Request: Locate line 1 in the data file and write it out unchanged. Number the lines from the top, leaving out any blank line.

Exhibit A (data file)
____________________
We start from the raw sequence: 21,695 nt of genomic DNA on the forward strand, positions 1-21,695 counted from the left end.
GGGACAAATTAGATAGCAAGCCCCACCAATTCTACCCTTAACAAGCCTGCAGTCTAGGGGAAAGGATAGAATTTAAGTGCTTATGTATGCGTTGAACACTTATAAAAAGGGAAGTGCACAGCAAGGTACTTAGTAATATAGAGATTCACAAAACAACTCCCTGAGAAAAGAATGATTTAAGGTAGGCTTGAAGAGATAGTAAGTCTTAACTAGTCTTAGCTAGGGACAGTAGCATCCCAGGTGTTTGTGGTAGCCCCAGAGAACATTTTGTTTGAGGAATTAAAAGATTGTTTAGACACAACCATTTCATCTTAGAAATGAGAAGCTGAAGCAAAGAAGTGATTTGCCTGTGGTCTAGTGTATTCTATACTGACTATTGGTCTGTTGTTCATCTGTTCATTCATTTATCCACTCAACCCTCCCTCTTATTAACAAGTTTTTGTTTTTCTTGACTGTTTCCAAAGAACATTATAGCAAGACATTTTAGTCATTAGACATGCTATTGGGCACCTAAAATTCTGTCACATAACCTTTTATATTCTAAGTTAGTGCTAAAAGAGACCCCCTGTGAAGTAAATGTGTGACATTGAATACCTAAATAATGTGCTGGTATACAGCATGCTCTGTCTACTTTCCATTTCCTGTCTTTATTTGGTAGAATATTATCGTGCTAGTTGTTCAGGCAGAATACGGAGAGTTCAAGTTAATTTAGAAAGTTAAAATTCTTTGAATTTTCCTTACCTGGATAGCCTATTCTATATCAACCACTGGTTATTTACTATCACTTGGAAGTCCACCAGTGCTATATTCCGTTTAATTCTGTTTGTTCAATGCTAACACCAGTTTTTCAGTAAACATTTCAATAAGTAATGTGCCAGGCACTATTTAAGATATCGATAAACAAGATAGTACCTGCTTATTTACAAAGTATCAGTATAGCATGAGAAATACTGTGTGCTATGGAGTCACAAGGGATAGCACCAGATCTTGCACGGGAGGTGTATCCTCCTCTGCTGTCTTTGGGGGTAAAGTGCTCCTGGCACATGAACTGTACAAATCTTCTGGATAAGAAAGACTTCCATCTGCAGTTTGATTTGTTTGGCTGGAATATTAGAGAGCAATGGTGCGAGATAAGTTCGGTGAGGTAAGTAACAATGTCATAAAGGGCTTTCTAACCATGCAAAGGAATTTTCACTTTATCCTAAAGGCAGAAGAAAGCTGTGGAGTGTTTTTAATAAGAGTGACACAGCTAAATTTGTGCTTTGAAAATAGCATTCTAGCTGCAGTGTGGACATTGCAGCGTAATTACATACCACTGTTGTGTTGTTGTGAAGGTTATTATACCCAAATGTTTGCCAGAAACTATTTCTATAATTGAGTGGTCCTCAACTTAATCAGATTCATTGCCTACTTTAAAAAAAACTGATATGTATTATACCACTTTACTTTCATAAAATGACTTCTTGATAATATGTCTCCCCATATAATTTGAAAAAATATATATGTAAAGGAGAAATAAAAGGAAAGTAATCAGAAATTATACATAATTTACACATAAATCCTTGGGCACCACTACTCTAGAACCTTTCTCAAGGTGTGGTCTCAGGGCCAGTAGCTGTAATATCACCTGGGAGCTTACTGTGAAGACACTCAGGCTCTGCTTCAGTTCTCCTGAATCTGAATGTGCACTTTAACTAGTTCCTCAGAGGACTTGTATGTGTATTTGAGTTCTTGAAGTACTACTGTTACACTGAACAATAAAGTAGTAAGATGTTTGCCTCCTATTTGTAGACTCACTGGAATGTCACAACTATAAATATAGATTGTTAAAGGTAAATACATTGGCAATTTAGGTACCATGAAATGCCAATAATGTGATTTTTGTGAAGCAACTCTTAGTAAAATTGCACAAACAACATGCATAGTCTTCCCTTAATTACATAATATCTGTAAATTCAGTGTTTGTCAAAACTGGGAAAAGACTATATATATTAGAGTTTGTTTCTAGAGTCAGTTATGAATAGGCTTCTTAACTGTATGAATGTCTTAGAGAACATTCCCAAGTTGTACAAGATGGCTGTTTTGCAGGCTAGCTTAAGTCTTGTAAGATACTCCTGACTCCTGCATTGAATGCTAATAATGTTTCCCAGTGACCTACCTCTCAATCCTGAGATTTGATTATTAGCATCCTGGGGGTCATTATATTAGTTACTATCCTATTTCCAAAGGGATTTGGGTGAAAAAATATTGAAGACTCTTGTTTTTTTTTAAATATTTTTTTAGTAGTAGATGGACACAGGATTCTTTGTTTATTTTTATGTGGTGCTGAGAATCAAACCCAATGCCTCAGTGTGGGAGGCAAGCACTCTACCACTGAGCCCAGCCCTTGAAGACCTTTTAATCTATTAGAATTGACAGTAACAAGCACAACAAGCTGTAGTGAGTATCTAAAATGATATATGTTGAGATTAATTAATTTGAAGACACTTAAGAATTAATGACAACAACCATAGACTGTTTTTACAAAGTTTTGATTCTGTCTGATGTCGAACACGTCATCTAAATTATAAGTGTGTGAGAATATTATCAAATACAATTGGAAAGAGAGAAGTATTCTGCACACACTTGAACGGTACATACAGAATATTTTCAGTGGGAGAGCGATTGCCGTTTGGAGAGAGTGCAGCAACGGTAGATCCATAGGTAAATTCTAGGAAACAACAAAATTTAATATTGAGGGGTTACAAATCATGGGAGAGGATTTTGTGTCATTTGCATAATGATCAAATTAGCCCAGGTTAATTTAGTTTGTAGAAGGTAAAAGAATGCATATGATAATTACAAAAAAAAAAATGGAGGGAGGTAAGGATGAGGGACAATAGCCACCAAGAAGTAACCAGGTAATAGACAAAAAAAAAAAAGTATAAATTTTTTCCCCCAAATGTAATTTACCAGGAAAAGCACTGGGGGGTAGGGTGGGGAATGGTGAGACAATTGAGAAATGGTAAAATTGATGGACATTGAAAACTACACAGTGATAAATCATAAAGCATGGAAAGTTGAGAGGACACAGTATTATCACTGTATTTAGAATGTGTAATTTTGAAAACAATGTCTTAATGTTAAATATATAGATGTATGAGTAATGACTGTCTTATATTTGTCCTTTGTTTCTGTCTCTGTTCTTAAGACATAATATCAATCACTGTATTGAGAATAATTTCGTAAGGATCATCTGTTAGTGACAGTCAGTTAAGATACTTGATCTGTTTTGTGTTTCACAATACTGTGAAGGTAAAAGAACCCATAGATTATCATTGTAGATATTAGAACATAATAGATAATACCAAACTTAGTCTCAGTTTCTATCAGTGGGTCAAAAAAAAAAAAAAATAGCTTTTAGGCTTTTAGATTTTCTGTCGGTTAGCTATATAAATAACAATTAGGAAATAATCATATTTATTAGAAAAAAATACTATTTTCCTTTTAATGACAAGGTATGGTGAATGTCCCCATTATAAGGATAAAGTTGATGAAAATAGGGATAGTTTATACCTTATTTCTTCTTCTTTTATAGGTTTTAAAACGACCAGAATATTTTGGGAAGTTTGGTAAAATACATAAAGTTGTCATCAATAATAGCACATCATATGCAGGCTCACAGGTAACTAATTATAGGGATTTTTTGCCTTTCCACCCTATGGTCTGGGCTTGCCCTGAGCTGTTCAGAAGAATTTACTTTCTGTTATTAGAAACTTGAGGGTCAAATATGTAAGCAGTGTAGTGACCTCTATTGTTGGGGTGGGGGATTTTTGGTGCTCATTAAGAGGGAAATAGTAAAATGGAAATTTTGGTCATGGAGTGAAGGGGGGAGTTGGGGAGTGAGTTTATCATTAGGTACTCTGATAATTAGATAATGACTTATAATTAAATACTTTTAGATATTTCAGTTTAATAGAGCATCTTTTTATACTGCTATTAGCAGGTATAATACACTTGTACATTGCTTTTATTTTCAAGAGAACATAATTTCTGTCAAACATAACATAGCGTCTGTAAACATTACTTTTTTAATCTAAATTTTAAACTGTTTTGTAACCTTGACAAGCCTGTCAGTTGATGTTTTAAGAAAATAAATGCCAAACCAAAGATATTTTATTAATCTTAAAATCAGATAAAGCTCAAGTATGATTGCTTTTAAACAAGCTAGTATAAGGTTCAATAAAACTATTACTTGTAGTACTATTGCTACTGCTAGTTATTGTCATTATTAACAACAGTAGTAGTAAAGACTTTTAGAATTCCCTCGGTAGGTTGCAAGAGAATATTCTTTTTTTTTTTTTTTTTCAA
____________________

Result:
We start from the raw sequence: 21,695 nt of genomic DNA on the forward strand, positions 1-21,695 counted from the left end.